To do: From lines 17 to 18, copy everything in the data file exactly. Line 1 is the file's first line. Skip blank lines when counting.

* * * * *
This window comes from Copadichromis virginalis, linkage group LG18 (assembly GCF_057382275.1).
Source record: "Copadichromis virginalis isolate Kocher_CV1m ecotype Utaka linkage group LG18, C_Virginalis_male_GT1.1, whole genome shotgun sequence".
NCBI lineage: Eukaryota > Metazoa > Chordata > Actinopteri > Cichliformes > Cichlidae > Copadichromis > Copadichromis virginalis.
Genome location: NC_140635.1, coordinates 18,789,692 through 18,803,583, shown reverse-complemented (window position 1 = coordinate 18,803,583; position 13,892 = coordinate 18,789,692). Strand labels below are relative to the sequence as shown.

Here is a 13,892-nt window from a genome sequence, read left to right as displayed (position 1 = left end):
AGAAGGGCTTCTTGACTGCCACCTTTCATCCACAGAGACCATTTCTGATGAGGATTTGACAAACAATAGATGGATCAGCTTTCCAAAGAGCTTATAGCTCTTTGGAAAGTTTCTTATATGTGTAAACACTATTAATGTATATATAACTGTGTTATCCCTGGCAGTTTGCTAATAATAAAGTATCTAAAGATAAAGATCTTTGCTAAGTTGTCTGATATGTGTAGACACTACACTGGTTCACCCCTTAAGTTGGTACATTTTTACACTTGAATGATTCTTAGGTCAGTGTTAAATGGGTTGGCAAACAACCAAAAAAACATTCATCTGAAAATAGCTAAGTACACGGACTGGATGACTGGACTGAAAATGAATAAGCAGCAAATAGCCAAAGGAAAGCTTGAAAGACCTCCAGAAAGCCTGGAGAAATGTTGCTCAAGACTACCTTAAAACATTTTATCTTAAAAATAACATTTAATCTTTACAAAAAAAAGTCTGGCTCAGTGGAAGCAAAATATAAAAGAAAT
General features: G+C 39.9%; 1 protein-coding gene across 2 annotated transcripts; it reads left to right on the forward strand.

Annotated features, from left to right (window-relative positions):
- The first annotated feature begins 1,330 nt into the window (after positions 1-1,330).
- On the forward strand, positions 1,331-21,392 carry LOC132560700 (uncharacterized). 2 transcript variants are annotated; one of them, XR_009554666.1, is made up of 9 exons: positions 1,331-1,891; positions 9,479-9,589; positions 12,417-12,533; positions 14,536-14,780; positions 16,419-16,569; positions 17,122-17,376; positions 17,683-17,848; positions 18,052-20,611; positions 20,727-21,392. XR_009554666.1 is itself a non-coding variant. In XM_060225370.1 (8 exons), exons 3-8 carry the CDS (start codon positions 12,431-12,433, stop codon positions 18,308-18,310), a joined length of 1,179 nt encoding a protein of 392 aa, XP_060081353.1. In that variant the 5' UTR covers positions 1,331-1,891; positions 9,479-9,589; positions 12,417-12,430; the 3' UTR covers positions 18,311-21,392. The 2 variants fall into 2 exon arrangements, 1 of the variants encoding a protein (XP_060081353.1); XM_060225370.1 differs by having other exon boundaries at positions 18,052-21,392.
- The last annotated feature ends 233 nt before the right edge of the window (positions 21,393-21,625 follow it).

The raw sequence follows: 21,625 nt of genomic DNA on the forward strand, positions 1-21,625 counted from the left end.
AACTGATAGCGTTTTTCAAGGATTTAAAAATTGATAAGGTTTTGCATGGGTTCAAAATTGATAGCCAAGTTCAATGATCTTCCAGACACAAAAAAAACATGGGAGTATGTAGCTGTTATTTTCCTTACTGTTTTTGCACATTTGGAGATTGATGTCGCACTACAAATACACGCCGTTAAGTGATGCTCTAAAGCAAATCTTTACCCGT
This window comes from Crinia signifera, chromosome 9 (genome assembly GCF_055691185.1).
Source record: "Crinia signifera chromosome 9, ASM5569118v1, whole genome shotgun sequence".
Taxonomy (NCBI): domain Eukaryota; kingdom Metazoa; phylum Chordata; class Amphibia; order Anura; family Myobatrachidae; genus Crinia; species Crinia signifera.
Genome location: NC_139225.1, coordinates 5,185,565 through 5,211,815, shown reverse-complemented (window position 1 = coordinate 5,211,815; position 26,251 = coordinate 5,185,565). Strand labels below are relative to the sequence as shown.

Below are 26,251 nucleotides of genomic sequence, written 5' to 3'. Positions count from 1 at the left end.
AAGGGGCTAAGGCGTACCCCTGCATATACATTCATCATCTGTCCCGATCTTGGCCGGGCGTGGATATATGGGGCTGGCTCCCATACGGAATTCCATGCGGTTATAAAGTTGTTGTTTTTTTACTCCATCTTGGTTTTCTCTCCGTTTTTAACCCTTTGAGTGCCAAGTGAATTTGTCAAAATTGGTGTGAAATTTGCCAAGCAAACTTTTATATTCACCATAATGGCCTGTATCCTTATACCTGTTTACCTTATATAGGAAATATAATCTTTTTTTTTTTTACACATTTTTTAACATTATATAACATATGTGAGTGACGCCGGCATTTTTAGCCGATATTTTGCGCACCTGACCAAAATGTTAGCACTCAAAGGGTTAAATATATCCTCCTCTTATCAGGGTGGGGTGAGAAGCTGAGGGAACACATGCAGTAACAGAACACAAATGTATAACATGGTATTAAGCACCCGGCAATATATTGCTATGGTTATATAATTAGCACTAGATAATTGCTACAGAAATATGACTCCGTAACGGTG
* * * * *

Genome location: NC_139225.1, coordinates 5,185,565 through 5,211,815, shown reverse-complemented (window position 1 = coordinate 5,211,815; position 26,251 = coordinate 5,185,565). Strand labels below are relative to the sequence as shown.

Below are 26,251 nucleotides of genomic sequence, written 5' to 3'. Positions count from 1 at the left end.